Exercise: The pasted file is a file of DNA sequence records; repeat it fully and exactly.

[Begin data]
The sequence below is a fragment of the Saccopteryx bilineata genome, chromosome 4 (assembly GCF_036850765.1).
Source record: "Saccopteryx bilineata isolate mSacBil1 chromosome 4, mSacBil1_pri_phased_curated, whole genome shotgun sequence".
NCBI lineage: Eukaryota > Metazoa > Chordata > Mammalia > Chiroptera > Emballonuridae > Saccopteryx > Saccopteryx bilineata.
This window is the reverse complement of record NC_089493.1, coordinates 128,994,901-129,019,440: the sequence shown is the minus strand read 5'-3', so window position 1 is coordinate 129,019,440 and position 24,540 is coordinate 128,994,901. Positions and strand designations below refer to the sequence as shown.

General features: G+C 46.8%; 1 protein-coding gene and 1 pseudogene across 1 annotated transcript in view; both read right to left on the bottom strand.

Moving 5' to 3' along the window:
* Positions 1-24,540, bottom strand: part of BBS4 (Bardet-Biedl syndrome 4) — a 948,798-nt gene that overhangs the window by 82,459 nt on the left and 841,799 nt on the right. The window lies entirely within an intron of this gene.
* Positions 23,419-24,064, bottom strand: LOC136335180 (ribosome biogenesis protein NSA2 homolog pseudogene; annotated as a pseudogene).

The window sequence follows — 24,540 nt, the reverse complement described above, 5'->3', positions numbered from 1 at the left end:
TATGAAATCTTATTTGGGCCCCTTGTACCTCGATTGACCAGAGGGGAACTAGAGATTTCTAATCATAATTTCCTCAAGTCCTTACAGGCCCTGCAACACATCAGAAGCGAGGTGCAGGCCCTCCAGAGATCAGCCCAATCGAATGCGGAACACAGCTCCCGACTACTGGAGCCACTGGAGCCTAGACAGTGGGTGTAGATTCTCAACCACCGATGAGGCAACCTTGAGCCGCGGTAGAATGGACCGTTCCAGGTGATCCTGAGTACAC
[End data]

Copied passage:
The sequence below is a fragment of the Saccopteryx bilineata genome, chromosome 4 (assembly GCF_036850765.1).
Source record: "Saccopteryx bilineata isolate mSacBil1 chromosome 4, mSacBil1_pri_phased_curated, whole genome shotgun sequence".
NCBI lineage: Eukaryota > Metazoa > Chordata > Mammalia > Chiroptera > Emballonuridae > Saccopteryx > Saccopteryx bilineata.
This window is the reverse complement of record NC_089493.1, coordinates 128,994,901-129,019,440: the sequence shown is the minus strand read 5'-3', so window position 1 is coordinate 129,019,440 and position 24,540 is coordinate 128,994,901. Positions and strand designations below refer to the sequence as shown.

General features: G+C 46.8%; 1 protein-coding gene and 1 pseudogene across 1 annotated transcript in view; both read right to left on the bottom strand.

Moving 5' to 3' along the window:
* Positions 1-24,540, bottom strand: part of BBS4 (Bardet-Biedl syndrome 4) — a 948,798-nt gene that overhangs the window by 82,459 nt on the left and 841,799 nt on the right. The window lies entirely within an intron of this gene.
* Positions 23,419-24,064, bottom strand: LOC136335180 (ribosome biogenesis protein NSA2 homolog pseudogene; annotated as a pseudogene).

The window sequence follows — 24,540 nt, the reverse complement described above, 5'->3', positions numbered from 1 at the left end:
TATGAAATCTTATTTGGGCCCCTTGTACCTCGATTGACCAGAGGGGAACTAGAGATTTCTAATCATAATTTCCTCAAGTCCTTACAGGCCCTGCAACACATCAGAAGCGAGGTGCAGGCCCTCCAGAGATCAGCCCAATCGAATGCGGAACACAGCTCCCGACTACTGGAGCCACTGGAGCCTAGACAGTGGGTGTAGATTCTCAACCACCGATGAGGCAACCTTGAGCCGCGGTAGAATGGACCGTTCCAGGTGATCCTGAGTACAC